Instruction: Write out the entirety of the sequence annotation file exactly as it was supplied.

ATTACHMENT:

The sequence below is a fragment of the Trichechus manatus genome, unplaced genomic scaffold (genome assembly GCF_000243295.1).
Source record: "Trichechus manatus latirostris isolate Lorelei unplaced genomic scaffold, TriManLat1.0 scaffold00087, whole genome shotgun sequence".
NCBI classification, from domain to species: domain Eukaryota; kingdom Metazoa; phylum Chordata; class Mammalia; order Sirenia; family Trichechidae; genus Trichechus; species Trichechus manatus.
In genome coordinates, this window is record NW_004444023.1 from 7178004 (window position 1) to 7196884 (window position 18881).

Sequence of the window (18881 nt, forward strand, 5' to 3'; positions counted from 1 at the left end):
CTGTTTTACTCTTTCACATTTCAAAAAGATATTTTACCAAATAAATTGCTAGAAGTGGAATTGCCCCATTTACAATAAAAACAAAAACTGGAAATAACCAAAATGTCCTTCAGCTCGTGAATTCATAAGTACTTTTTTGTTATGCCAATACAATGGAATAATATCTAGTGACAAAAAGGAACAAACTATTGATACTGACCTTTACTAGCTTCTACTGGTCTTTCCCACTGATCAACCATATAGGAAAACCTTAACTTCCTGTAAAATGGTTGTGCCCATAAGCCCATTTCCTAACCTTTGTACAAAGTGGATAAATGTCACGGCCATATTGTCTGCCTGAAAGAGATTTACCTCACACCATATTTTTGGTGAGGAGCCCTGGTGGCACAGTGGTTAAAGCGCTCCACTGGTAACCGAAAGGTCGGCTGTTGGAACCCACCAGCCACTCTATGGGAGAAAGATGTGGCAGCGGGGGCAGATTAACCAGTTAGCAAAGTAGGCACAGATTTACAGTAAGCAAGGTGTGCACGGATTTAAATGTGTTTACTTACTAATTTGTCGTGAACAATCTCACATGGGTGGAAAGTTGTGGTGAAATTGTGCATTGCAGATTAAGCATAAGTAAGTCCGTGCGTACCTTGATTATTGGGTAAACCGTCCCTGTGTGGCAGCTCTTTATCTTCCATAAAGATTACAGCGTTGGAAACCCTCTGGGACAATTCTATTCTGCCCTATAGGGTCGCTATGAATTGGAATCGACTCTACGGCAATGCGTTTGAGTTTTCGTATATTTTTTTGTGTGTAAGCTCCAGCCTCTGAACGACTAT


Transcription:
The sequence below is a fragment of the Trichechus manatus genome, unplaced genomic scaffold (genome assembly GCF_000243295.1).
Source record: "Trichechus manatus latirostris isolate Lorelei unplaced genomic scaffold, TriManLat1.0 scaffold00087, whole genome shotgun sequence".
NCBI classification, from domain to species: domain Eukaryota; kingdom Metazoa; phylum Chordata; class Mammalia; order Sirenia; family Trichechidae; genus Trichechus; species Trichechus manatus.
In genome coordinates, this window is record NW_004444023.1 from 7178004 (window position 1) to 7196884 (window position 18881).

Sequence of the window (18881 nt, forward strand, 5' to 3'; positions counted from 1 at the left end):
CTGTTTTACTCTTTCACATTTCAAAAAGATATTTTACCAAATAAATTGCTAGAAGTGGAATTGCCCCATTTACAATAAAAACAAAAACTGGAAATAACCAAAATGTCCTTCAGCTCGTGAATTCATAAGTACTTTTTTGTTATGCCAATACAATGGAATAATATCTAGTGACAAAAAGGAACAAACTATTGATACTGACCTTTACTAGCTTCTACTGGTCTTTCCCACTGATCAACCATATAGGAAAACCTTAACTTCCTGTAAAATGGTTGTGCCCATAAGCCCATTTCCTAACCTTTGTACAAAGTGGATAAATGTCACGGCCATATTGTCTGCCTGAAAGAGATTTACCTCACACCATATTTTTGGTGAGGAGCCCTGGTGGCACAGTGGTTAAAGCGCTCCACTGGTAACCGAAAGGTCGGCTGTTGGAACCCACCAGCCACTCTATGGGAGAAAGATGTGGCAGCGGGGGCAGATTAACCAGTTAGCAAAGTAGGCACAGATTTACAGTAAGCAAGGTGTGCACGGATTTAAATGTGTTTACTTACTAATTTGTCGTGAACAATCTCACATGGGTGGAAAGTTGTGGTGAAATTGTGCATTGCAGATTAAGCATAAGTAAGTCCGTGCGTACCTTGATTATTGGGTAAACCGTCCCTGTGTGGCAGCTCTTTATCTTCCATAAAGATTACAGCGTTGGAAACCCTCTGGGACAATTCTATTCTGCCCTATAGGGTCGCTATGAATTGGAATCGACTCTACGGCAATGCGTTTGAGTTTTCGTATATTTTTTTGTGTGTAAGCTCCAGCCTCTGAACGACTAT